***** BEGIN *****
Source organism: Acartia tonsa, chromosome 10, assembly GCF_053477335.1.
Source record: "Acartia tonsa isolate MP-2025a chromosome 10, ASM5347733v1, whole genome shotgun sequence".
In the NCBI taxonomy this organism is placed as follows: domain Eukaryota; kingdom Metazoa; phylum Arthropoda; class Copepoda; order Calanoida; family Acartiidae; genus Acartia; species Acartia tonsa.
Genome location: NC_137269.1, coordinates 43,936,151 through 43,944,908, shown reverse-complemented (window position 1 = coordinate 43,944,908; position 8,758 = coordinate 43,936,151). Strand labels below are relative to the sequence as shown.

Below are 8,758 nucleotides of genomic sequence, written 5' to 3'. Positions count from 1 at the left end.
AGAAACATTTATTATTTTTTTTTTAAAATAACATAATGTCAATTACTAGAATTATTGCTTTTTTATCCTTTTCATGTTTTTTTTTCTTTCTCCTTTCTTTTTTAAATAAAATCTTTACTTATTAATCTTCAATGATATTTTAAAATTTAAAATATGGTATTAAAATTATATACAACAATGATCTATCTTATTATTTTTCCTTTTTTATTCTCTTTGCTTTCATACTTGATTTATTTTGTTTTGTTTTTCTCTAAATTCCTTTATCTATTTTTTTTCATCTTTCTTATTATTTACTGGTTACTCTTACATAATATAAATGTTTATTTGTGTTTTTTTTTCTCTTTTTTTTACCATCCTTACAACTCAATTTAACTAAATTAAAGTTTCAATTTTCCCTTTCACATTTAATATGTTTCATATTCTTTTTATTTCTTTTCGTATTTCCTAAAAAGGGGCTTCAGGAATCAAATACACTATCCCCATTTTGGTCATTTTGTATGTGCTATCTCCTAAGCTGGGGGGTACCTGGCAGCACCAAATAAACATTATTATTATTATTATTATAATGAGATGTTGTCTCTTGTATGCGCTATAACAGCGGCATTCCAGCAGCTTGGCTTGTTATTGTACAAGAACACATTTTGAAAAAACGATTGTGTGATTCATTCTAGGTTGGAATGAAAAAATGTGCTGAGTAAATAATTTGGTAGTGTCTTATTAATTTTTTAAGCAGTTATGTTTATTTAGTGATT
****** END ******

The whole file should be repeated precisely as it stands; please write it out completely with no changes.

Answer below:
Source organism: Acartia tonsa, chromosome 10, assembly GCF_053477335.1.
Source record: "Acartia tonsa isolate MP-2025a chromosome 10, ASM5347733v1, whole genome shotgun sequence".
In the NCBI taxonomy this organism is placed as follows: domain Eukaryota; kingdom Metazoa; phylum Arthropoda; class Copepoda; order Calanoida; family Acartiidae; genus Acartia; species Acartia tonsa.
Genome location: NC_137269.1, coordinates 43,936,151 through 43,944,908, shown reverse-complemented (window position 1 = coordinate 43,944,908; position 8,758 = coordinate 43,936,151). Strand labels below are relative to the sequence as shown.

Below are 8,758 nucleotides of genomic sequence, written 5' to 3'. Positions count from 1 at the left end.
AGAAACATTTATTATTTTTTTTTTAAAATAACATAATGTCAATTACTAGAATTATTGCTTTTTTATCCTTTTCATGTTTTTTTTTCTTTCTCCTTTCTTTTTTAAATAAAATCTTTACTTATTAATCTTCAATGATATTTTAAAATTTAAAATATGGTATTAAAATTATATACAACAATGATCTATCTTATTATTTTTCCTTTTTTATTCTCTTTGCTTTCATACTTGATTTATTTTGTTTTGTTTTTCTCTAAATTCCTTTATCTATTTTTTTTCATCTTTCTTATTATTTACTGGTTACTCTTACATAATATAAATGTTTATTTGTGTTTTTTTTTCTCTTTTTTTTACCATCCTTACAACTCAATTTAACTAAATTAAAGTTTCAATTTTCCCTTTCACATTTAATATGTTTCATATTCTTTTTATTTCTTTTCGTATTTCCTAAAAAGGGGCTTCAGGAATCAAATACACTATCCCCATTTTGGTCATTTTGTATGTGCTATCTCCTAAGCTGGGGGGTACCTGGCAGCACCAAATAAACATTATTATTATTATTATTATAATGAGATGTTGTCTCTTGTATGCGCTATAACAGCGGCATTCCAGCAGCTTGGCTTGTTATTGTACAAGAACACATTTTGAAAAAACGATTGTGTGATTCATTCTAGGTTGGAATGAAAAAATGTGCTGAGTAAATAATTTGGTAGTGTCTTATTAATTTTTTAAGCAGTTATGTTTATTTAGTGATT